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In finance, a long position indicates that the investor/trader promises to purchase an asset in the future. As a result, an increase in the asset price creates a gain for the holder of a long position contract.
In the derivatives market, a long position implies that the holder of a long position contract promises to purchase the asset at a prespecified price for the delivery of the asset at a future date. For example, a trader taking a long position in a commodity futures contract promises to purchase the commodity at the delivery date by paying the prespecified future price at the delivery date.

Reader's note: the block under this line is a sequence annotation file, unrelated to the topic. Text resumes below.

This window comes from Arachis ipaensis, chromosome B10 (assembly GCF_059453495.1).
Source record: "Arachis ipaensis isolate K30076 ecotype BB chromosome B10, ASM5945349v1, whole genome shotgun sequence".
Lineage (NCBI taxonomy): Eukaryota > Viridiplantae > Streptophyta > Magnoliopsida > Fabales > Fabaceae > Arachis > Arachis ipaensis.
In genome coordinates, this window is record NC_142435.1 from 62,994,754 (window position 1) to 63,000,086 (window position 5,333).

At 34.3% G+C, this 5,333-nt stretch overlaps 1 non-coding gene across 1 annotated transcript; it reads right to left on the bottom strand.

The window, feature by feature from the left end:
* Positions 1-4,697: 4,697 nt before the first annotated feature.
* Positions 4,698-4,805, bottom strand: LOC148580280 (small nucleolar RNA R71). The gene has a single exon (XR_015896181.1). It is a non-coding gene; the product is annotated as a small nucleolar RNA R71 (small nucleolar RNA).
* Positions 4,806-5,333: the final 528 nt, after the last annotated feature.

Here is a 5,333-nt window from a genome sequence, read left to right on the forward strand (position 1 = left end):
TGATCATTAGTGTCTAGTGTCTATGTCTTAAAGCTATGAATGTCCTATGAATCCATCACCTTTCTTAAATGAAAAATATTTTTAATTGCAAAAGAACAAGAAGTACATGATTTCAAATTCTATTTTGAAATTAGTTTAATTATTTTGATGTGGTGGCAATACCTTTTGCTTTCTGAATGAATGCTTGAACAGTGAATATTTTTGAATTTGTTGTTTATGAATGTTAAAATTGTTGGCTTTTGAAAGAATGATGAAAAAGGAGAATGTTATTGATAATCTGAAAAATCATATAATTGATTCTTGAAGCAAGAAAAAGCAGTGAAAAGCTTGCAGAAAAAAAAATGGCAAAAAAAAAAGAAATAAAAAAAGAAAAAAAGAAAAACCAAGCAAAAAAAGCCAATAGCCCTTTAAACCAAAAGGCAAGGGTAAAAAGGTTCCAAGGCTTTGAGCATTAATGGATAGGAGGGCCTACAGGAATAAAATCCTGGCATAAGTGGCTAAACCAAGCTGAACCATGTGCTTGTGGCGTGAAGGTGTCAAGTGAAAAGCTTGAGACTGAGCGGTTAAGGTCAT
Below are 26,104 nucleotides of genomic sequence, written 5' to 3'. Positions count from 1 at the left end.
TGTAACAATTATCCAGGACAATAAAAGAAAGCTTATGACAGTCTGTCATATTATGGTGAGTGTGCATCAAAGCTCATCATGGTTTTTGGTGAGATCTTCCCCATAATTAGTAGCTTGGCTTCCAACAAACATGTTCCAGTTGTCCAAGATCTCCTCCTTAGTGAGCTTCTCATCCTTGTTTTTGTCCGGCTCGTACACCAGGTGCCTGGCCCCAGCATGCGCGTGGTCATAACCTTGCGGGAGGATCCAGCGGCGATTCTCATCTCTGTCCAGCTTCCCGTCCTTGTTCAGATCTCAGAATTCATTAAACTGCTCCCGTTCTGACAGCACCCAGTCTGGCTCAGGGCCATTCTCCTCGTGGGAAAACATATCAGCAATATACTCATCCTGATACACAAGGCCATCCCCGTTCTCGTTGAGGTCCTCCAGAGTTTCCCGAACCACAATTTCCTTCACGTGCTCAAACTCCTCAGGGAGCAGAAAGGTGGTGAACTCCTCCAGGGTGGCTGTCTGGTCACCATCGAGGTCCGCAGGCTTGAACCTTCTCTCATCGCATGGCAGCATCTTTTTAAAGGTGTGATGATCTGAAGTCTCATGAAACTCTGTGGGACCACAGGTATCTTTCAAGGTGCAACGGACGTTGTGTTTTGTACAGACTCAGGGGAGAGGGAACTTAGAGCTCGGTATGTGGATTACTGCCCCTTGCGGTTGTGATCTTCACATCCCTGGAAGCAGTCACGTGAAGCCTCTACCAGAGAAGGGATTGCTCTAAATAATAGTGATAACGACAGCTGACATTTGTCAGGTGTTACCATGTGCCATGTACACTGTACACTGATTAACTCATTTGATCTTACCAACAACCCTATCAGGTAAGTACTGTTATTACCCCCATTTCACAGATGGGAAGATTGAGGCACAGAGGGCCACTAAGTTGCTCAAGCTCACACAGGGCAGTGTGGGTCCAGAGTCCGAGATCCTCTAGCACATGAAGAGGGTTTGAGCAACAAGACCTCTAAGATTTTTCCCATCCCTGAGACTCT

Similarly, a long position in a call option for a foreign currency indicates that the holder of the option contract will take delivery of the foreign currency at the maturity (or perhaps before maturity depending on the type of option contract).
To sum up, one of the parties to a contract involving a derivative assumes a long position and commits to buying the underlying asset/instrument on a certain future delivery date for an agreed-upon price. The other party takes a short position and commits to selling the same asset/instrument on the same delivery date for the same agreed-upon price.